What compels a person to jump in front of bullets?
Aaron Feis, an assistant football guard and security guard at the high school, put himself in the line of fire to protect students, according to a tweet from Douglas High School's football team. “I saw him running towards the gunshots as soon as they had started to happen,” a survivor told CNN.
He wasn’t the only hero. Geography teacher Scott Beigel reportedly shielded his students, and paid with his life for doing so. Athletic director Chris Hixon was also hailed a hero by Broward County Superintendent of Schools Robert W. Runcie.
What motivates people like Feis, Beigel, and Hixon has especially interested researchers because it goes against what we're biologically programmed to do: run away from danger. Our instinct when we hear a loud noise is to tense up, shudder, and maybe even crouch to protect ourselves.
The human body goes into immediate emergency mode when it senses danger is nearby: The automatic nervous system sends a “code red” signal of sorts to the body.
That pings the amygdala—the almond-shaped part of the brain responsible for processing emotions—to go into fight-or-flight mode, judging the threat: Is it just a plate slipping off a ledge in the corner or is it gunshots? The adrenal cortex, which processes and responds to stress, will release a class of hormones called catecholamines.
Catecholamines include adrenaline and dopamine, which fuel the flight-or-fight response by sharpening senses, making the heart beat faster, and making the person breathe faster to bring in more oxygen to muscles, perhaps even leading to increased strength.
That fight-or-flight response means that when a person hears gunshots, they (usually) automatically perceive that to mean it's futile to fight and to run away. Which means people like Feis who stand in the way of a shower of bullets willingly and within a split second are somehow reacting differently than a normal person.
A 2014 study published in PLOS ONE by David Rand and Ziv Epstein at Yale University offered some insight into what makes the brain of a "hero" different from any other person.
Titled “Risking Your Life Without a Second Thought: Intuitive Decision-Making and Extreme Altruism,” Rand and Epstein took 300 volunteers and had them analyze the statements of 51 people awarded the Carnegie Hero Medal, an honor reserved for “civilians who risk their lives to save strangers.”
What Rand and Epstein were trying to understand was whether these heroes automatically went to save a stranger, or had to think—even for a split second—about the consequences of their actions, “to override negative emotions like fear.”
Were heroes intuitively jumping in the line of fire, or did they have to perform some mental calculus and deliberate about doing so?
What Rand and Epstein found was that nearly every hero had an incentive to respond. That’s not to say they didn't want to or that they were saving a life to make themselves look good, but rather that they had calculated in the blink of an eye that doing so was the right thing to do and that they would be disappointed in some way if they didn't act.
It all aligns with a concept in social psychology known as the Social Heuristics Hypothesis, which suggests that people who are extreme altruists, or heroes, internalize the information that is presented to them—a stranger is in danger and in need of help—to offset the biological part of their response that is urging them to run away.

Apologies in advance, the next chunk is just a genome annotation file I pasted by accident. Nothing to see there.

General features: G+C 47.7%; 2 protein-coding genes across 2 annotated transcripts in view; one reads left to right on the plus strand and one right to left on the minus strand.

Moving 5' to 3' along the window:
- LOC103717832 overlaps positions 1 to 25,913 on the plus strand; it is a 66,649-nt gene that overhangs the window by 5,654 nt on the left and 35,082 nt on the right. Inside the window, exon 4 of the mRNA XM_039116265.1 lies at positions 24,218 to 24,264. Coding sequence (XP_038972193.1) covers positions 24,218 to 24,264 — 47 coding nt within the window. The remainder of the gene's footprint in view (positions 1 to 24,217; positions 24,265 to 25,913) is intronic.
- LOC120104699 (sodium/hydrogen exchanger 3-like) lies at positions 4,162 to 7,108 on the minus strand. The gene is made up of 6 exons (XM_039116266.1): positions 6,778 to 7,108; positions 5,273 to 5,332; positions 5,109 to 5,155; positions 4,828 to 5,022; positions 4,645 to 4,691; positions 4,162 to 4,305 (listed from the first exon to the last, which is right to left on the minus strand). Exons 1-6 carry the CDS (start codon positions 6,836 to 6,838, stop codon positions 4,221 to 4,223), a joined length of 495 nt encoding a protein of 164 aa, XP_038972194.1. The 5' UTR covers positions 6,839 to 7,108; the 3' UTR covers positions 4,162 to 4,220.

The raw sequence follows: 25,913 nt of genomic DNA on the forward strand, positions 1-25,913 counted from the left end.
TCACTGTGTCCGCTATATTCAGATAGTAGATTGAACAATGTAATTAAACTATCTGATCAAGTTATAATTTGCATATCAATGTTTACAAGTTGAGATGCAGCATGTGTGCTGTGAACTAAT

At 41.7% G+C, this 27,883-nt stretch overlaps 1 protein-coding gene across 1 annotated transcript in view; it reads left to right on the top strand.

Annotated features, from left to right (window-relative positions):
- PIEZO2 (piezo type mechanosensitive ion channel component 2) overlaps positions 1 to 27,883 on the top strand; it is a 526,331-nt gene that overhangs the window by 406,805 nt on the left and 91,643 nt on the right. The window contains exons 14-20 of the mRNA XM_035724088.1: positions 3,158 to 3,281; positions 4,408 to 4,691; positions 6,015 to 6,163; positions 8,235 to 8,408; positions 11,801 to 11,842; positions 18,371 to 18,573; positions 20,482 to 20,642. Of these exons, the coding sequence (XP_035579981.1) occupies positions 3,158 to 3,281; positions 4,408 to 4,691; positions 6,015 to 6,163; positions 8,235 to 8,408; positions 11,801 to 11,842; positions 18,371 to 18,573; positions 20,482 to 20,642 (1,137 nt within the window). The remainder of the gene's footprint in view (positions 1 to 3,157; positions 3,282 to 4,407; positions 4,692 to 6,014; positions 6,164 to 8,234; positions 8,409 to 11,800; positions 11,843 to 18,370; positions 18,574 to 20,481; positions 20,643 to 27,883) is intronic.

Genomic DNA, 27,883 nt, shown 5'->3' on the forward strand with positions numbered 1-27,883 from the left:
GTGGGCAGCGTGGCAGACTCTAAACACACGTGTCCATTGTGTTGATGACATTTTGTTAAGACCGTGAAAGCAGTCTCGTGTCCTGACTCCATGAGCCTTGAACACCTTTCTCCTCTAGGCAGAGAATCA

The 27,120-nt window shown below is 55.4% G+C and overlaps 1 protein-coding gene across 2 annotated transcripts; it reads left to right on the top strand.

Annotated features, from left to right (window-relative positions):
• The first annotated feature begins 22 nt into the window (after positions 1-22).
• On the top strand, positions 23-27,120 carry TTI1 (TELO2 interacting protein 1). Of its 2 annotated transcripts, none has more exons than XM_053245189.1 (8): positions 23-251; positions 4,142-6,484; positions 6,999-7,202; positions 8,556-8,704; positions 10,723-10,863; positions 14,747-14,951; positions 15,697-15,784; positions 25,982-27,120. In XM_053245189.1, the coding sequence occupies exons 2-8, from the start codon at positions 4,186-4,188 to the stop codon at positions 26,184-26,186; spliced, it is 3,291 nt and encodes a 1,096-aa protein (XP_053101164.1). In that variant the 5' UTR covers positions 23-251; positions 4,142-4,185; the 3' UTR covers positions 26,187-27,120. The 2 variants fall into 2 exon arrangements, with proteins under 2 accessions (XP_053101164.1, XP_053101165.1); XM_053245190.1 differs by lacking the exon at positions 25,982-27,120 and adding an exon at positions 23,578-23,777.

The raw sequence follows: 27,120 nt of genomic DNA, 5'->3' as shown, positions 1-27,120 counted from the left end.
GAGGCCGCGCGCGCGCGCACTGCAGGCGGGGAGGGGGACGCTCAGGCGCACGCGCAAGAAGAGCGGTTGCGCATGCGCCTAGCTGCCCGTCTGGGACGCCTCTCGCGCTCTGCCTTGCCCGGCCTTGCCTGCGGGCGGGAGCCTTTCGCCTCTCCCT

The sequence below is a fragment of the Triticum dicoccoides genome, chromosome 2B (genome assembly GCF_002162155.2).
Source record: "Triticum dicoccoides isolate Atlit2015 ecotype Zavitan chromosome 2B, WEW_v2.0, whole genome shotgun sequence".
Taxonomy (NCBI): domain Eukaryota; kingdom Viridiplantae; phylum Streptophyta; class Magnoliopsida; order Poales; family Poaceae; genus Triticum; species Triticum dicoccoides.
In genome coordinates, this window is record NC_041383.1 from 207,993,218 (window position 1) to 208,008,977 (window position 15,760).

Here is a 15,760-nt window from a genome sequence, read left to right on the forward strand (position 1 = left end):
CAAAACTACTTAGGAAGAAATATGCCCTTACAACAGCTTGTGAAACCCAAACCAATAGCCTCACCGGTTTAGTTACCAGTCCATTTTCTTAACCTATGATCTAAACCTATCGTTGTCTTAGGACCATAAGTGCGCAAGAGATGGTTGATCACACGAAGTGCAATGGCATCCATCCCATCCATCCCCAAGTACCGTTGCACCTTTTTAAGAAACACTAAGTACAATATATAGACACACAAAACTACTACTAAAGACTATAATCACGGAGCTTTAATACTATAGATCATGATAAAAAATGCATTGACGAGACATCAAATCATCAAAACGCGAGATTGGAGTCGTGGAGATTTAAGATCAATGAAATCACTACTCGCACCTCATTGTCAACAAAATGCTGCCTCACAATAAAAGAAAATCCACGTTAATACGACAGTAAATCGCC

In other words, the heroism displayed by everyday heroes often includes a tiny, lightening-fast calculation to step in and save the day.
There are some caveats that should be addressed. Rand and Epstein used testimonials from people who survived their heroic effort; Feis and others who have stepped in the line of fire aren't alive to explain their motivations.
Feis was familiar with the people he saved, students he personally coached or, at the very least, was exposed to in the hallways of the high school.
That degree of familiarity cuts down the part of the debating process of saving a life, and is instinctual—even if you're not close to a person or consider them an acquaintance, the fact that you've seen them or been exposed to their presence hacks away at the calculating part of heroism.
“Helping others is usually in one's long-term self-interest in the context of most daily-life interactions with friends, family members and co-workers,” the authors wrote in 2014. “This leads the development of helping as an automatic default, which then sometimes gets applied in atypical settings where helping is extremely costly, such as the [Carnegie Hero Medal Recipient] scenarios.”
There's research to prove that familiarity with a person and who they are helps cut down on that split second thinking.
A 2005 study published in the Journal of Personality asked 196 people—80 Gentiles who helped hide and save Jewish refugees from Nazis during World War II, 73 bystanders who didn’t do anything one way or the other to help the refugees, and 43 Jewish immigrants who escaped Nazism—to take personality tests.
They found that the 80 heroic Gentiles had a slightly higher tolerance for taking risks and had been exposed to Jews through family and friends, making them seem more human. Previous studies have also shown that those who rush to save others are far more likely to be risk takers.
And that leads to the final sticky point about trying to understand what drives a hero: It’s nearly impossible to test in a laboratory. How do you replicate creating stress that puts a person to the point of death?
It’s unethical to push a person into that sort of situation and to measure how their brain is reacting, which makes our understanding of heroism and its unique psychology hazy at best.
For Feis, and the unfortunate other heroes in past mass shootings and violent acts who have literally stepped in the line of fire, the secrets of how their brains work in that specific moment remain a mystery.